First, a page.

Nearly 100 federal, state and local law enforcement agencies banned together for “Operation Ohio Knows,” a one-week effort to address sex trafficking that resulted in hundreds of arrests and almost a dozen rescued minors.
From Sept. 24 through Oct. 1, officers statewide arrested 161 individuals seeking to buy sex, took into custody 50 offering sex for sale, and interviewed 51 potentially sex-trafficking victims, Ohio Attorney General Dave Yost announced at a news conference earlier this week.
Of the 161 people arrested for seeking to buy sex, three were allegedly targeting minors, the district attorney general said, adding others included a teacher, a professor, a firefighter, a pilot, municipal employees and a city councilman.
Officials said arrests stemming from the human trafficking operation — the largest in the state’s history— included individuals accused of possessing drugs or firearms. Suspects allegedly attempting to buy or sell sex will be charged with the first-degree misdemeanor of engaging in prostitution.
“People who traffic other humans are doing it for a really simple reason — money. And if there’s no demand then there will be no market,” Yost said. “Reducing the demand means we reduce the number of people who are victimized by human trafficking.”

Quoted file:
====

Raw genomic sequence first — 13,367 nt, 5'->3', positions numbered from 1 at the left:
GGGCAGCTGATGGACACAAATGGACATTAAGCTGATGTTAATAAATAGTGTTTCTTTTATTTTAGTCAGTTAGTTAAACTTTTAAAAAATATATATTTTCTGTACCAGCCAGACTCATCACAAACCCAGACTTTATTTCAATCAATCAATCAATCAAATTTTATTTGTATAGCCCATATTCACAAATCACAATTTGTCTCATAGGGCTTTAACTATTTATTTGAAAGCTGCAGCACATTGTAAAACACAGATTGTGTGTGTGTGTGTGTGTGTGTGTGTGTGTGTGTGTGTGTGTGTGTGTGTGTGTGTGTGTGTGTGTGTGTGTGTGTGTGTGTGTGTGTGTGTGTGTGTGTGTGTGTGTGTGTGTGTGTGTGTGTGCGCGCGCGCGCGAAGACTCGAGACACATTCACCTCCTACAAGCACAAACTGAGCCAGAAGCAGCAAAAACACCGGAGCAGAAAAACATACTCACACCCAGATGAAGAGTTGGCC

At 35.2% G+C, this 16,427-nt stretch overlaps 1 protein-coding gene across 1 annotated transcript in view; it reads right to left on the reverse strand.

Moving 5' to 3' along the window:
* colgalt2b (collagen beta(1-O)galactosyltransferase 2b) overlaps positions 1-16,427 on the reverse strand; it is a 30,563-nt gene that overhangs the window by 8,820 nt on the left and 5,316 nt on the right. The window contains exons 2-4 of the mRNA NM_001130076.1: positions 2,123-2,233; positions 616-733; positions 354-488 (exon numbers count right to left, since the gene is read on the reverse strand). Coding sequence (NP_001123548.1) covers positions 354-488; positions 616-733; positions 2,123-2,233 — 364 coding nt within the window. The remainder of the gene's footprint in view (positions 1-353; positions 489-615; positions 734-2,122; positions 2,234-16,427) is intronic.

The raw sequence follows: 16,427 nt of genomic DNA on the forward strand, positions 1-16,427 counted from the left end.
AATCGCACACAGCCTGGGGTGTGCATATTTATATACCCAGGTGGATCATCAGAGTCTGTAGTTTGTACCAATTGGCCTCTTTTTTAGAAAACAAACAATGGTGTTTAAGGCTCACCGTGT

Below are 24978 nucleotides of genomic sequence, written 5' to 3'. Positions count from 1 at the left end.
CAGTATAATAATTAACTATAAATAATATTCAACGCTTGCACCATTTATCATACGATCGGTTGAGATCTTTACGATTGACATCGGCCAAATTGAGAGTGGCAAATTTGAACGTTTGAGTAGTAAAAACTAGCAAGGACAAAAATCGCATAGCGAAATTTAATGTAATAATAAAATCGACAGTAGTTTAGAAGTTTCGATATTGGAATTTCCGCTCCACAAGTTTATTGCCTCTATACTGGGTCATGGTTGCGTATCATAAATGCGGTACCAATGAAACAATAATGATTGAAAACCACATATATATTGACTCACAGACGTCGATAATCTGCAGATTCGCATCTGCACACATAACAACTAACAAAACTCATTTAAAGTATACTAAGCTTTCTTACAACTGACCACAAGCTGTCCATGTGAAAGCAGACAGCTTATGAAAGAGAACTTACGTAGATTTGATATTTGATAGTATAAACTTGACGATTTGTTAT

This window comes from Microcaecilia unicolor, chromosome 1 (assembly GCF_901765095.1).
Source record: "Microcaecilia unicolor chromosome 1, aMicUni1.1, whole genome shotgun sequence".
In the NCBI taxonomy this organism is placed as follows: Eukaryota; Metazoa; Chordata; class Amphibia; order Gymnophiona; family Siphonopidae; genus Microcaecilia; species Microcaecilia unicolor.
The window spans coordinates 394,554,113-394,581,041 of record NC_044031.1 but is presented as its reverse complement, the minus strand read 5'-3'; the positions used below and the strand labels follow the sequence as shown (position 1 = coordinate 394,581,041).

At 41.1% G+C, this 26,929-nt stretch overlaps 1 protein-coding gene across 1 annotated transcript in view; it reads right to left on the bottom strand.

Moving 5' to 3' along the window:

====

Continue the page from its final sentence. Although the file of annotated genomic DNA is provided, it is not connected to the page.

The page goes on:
FBI Cincinnati Special Agent in Charge J. William Rivers called protecting society’s vulnerable “the most important work the FBI does.”
“Sex trafficking is a multibillion-dollar industry that ravages our community's most valuable resource, our residents. Human trafficking may appear to be a faceless crime, but its victims are people, people who deserve protection,” said Cuyahoga County Sheriff Christopher Viland, whose department participated in the operation.
“Those who profit off the sale of human beings are a catalyst of devastation towards individuals, families, and communities,” Viland continued, noting the crime is one “that hides and operates in plain sight.” "Those who buy or rent a person are equally culpable in the degradation of the individual and our communities as those who traffic. Conducting proactive undercover sting operations is an effective tactic used to curtail that devastation."
Mandie Knight, a sex-trafficking survivor now studying forensic criminology, said getting caught in the past saved her life. “Had I not been arrested, had I not gone to jail, and had I not suffered some consequences for the decisions I was making, I wouldn’t be here today and I wouldn’t be as successful in life,” she said at the news conference.